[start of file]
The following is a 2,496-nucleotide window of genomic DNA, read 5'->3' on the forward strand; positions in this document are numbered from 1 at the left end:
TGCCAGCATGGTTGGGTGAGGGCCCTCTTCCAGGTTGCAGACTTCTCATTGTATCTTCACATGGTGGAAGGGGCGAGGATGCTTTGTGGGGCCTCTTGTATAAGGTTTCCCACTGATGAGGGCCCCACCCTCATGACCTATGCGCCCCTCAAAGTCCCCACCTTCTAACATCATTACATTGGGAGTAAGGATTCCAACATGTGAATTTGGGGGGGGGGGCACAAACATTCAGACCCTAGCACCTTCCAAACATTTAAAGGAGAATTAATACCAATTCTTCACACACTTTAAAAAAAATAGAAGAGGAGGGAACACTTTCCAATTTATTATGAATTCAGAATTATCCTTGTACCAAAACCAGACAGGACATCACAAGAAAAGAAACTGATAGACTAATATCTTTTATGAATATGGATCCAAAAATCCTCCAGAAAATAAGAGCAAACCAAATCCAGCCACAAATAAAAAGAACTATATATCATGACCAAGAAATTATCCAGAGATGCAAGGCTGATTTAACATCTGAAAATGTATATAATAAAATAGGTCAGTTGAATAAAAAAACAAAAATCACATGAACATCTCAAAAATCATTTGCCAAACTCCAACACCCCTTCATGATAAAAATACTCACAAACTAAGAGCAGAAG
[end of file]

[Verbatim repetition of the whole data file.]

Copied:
The following is a 2,496-nucleotide window of genomic DNA, read 5'->3' on the forward strand; positions in this document are numbered from 1 at the left end:
TGCCAGCATGGTTGGGTGAGGGCCCTCTTCCAGGTTGCAGACTTCTCATTGTATCTTCACATGGTGGAAGGGGCGAGGATGCTTTGTGGGGCCTCTTGTATAAGGTTTCCCACTGATGAGGGCCCCACCCTCATGACCTATGCGCCCCTCAAAGTCCCCACCTTCTAACATCATTACATTGGGAGTAAGGATTCCAACATGTGAATTTGGGGGGGGGGGCACAAACATTCAGACCCTAGCACCTTCCAAACATTTAAAGGAGAATTAATACCAATTCTTCACACACTTTAAAAAAAATAGAAGAGGAGGGAACACTTTCCAATTTATTATGAATTCAGAATTATCCTTGTACCAAAACCAGACAGGACATCACAAGAAAAGAAACTGATAGACTAATATCTTTTATGAATATGGATCCAAAAATCCTCCAGAAAATAAGAGCAAACCAAATCCAGCCACAAATAAAAAGAACTATATATCATGACCAAGAAATTATCCAGAGATGCAAGGCTGATTTAACATCTGAAAATGTATATAATAAAATAGGTCAGTTGAATAAAAAAACAAAAATCACATGAACATCTCAAAAATCATTTGCCAAACTCCAACACCCCTTCATGATAAAAATACTCACAAACTAAGAGCAGAAG